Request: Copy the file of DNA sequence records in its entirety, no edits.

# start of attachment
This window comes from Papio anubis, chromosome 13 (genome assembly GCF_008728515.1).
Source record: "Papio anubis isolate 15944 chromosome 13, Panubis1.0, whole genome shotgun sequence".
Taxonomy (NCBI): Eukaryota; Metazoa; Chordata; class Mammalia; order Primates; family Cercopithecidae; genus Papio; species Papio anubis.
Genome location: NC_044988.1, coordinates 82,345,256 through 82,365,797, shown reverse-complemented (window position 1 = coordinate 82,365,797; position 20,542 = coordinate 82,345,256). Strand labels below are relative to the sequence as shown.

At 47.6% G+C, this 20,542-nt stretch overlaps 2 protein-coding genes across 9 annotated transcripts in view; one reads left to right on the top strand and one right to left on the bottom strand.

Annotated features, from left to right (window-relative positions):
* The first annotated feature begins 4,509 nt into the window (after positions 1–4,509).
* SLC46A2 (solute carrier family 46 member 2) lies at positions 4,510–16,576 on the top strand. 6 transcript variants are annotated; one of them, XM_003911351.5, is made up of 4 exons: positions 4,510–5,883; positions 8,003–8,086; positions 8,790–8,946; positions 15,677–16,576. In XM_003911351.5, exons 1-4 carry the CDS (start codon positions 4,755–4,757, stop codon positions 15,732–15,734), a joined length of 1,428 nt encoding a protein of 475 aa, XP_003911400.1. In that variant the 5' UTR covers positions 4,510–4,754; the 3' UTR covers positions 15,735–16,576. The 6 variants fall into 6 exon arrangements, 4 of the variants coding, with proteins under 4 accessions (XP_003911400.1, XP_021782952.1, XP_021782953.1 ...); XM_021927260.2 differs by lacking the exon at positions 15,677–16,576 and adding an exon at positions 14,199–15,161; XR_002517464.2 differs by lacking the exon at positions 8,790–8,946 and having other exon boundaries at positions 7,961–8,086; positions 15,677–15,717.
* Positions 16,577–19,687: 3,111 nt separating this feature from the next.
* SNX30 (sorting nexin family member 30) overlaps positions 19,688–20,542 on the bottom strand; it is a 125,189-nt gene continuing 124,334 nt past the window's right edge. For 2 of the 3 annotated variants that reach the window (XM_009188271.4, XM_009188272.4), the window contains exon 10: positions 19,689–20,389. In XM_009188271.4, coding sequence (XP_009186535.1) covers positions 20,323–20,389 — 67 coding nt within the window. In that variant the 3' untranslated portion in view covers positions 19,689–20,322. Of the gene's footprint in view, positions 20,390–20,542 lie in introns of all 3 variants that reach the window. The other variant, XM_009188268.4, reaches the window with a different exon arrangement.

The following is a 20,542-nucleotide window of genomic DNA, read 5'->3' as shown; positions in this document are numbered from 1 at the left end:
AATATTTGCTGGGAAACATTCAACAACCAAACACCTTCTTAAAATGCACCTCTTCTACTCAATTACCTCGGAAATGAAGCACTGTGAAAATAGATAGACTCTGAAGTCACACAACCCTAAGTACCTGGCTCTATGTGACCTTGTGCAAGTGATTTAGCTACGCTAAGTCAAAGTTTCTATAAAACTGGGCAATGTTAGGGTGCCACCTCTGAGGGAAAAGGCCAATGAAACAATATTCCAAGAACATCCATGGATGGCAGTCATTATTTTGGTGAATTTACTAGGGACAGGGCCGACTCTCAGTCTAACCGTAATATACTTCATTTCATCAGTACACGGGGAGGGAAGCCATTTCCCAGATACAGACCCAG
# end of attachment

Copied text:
This window comes from Papio anubis, chromosome 13 (genome assembly GCF_008728515.1).
Source record: "Papio anubis isolate 15944 chromosome 13, Panubis1.0, whole genome shotgun sequence".
Taxonomy (NCBI): Eukaryota; Metazoa; Chordata; class Mammalia; order Primates; family Cercopithecidae; genus Papio; species Papio anubis.
Genome location: NC_044988.1, coordinates 82,345,256 through 82,365,797, shown reverse-complemented (window position 1 = coordinate 82,365,797; position 20,542 = coordinate 82,345,256). Strand labels below are relative to the sequence as shown.

At 47.6% G+C, this 20,542-nt stretch overlaps 2 protein-coding genes across 9 annotated transcripts in view; one reads left to right on the top strand and one right to left on the bottom strand.

Annotated features, from left to right (window-relative positions):
* The first annotated feature begins 4,509 nt into the window (after positions 1–4,509).
* SLC46A2 (solute carrier family 46 member 2) lies at positions 4,510–16,576 on the top strand. 6 transcript variants are annotated; one of them, XM_003911351.5, is made up of 4 exons: positions 4,510–5,883; positions 8,003–8,086; positions 8,790–8,946; positions 15,677–16,576. In XM_003911351.5, exons 1-4 carry the CDS (start codon positions 4,755–4,757, stop codon positions 15,732–15,734), a joined length of 1,428 nt encoding a protein of 475 aa, XP_003911400.1. In that variant the 5' UTR covers positions 4,510–4,754; the 3' UTR covers positions 15,735–16,576. The 6 variants fall into 6 exon arrangements, 4 of the variants coding, with proteins under 4 accessions (XP_003911400.1, XP_021782952.1, XP_021782953.1 ...); XM_021927260.2 differs by lacking the exon at positions 15,677–16,576 and adding an exon at positions 14,199–15,161; XR_002517464.2 differs by lacking the exon at positions 8,790–8,946 and having other exon boundaries at positions 7,961–8,086; positions 15,677–15,717.
* Positions 16,577–19,687: 3,111 nt separating this feature from the next.
* SNX30 (sorting nexin family member 30) overlaps positions 19,688–20,542 on the bottom strand; it is a 125,189-nt gene continuing 124,334 nt past the window's right edge. For 2 of the 3 annotated variants that reach the window (XM_009188271.4, XM_009188272.4), the window contains exon 10: positions 19,689–20,389. In XM_009188271.4, coding sequence (XP_009186535.1) covers positions 20,323–20,389 — 67 coding nt within the window. In that variant the 3' untranslated portion in view covers positions 19,689–20,322. Of the gene's footprint in view, positions 20,390–20,542 lie in introns of all 3 variants that reach the window. The other variant, XM_009188268.4, reaches the window with a different exon arrangement.

The following is a 20,542-nucleotide window of genomic DNA, read 5'->3' as shown; positions in this document are numbered from 1 at the left end:
AATATTTGCTGGGAAACATTCAACAACCAAACACCTTCTTAAAATGCACCTCTTCTACTCAATTACCTCGGAAATGAAGCACTGTGAAAATAGATAGACTCTGAAGTCACACAACCCTAAGTACCTGGCTCTATGTGACCTTGTGCAAGTGATTTAGCTACGCTAAGTCAAAGTTTCTATAAAACTGGGCAATGTTAGGGTGCCACCTCTGAGGGAAAAGGCCAATGAAACAATATTCCAAGAACATCCATGGATGGCAGTCATTATTTTGGTGAATTTACTAGGGACAGGGCCGACTCTCAGTCTAACCGTAATATACTTCATTTCATCAGTACACGGGGAGGGAAGCCATTTCCCAGATACAGACCCAG